Drill 5: Continuous 2 on 2 Drill (15 Minutes)
If you have ten friends with you – 8 skaters and 2 goalies – you can use the full sheet of ice for this Continuous 2 on 2 Hockey Drill. There are a few defensive minded key points to this drill that you’ll want to focus on. The first is gap control. The defense shouldn’t give up the blue line to the oncoming attackers because it’s a 2 on 2. Then down low in the defensive zone, the duo playing defense should play tight man on man and not get beat back to the front of the net. The defensive pairing should also prioritize limiting the forwards’ time and space. Offensively, the forwards need to make smart plays such as chipping the puck in deep and going after it instead of forcing a play at the blue line and turning the puck over. Down low in the offensive zone, the forwards need to maintain possession of the puck and be patient to limit turnovers.
The drill begins with two forwards in one zone at the hash marks and the puck behind the net. The defensive duo should start inline with the dots at center ice. When it’s time to start the drill, one forward should swing behind the net and pick up the puck as the other swings in front of the net. Then the two forwards will go on the attack, heading into the offensive zone, looking to score. The defensive pairing will do their best to take the puck away and start back the other way, going on the offensive themselves with the previous forwards now playing defense. After this back and forth, the four skaters who were just on the ice can switch out with the four players who have been waiting their turn. Depending on how many skaters and goalies are available, you can also cut this drill in half numbers-wise and do it with 4 skaters, 1 goalie, and use half the ice. Take short breaks, as needed.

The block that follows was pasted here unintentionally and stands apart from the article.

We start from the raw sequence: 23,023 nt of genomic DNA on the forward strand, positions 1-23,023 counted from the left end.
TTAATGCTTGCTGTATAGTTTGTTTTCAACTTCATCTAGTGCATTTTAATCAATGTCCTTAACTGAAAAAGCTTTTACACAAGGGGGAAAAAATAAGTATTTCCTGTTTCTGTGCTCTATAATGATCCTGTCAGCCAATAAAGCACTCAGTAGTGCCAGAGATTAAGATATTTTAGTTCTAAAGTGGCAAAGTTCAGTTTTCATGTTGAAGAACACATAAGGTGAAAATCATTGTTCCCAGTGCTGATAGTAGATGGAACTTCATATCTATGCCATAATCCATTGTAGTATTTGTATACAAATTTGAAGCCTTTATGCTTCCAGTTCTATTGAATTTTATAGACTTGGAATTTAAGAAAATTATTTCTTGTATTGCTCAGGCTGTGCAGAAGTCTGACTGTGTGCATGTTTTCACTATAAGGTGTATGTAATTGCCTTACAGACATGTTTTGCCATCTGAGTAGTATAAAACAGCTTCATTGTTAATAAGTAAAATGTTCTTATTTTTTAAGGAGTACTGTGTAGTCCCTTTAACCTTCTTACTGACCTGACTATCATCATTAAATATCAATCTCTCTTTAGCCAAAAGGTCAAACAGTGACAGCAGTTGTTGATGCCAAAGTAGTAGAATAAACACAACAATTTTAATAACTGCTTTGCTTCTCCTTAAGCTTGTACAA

Drill 6: 6 Pass Shoot Drill (10 Minutes)
The 6 Pass Shooting Drill is designed help you with your one touch pass skills and to get you shooting in stride. The drill also works on other fundamentals such as pivots, handling the puck backwards, creating passing angles, and receiving and shooting from high in the zone.
This half ice drill can be done with two or three skaters and a goalie (or an empty net). There are 6 passes involved with each repetition before the shot must be taken exactly on the 6th pass – not before or after. Players should keep their feet moving (even when they shoot), give a target to receive a pass, and call for the puck when they want their teammate to pass it to them.
After Practice Cool Down
At the end of your 60-minute practice session, make sure that you’re properly hydrated and do some static stretching. Since hockey has an intense amount of repeated postures and positions that often lead to muscle tightness, a well-structured strength and conditioning program will help you stay healthy. For those of you looking to build muscle and increase strength, while also supporting your recovery, there are sports nutrition options available such as Six Star 100% Whey Protein Plus. This is the muscle and strength building nutrition that the pros trust post-workout, which you can add to your regimen too.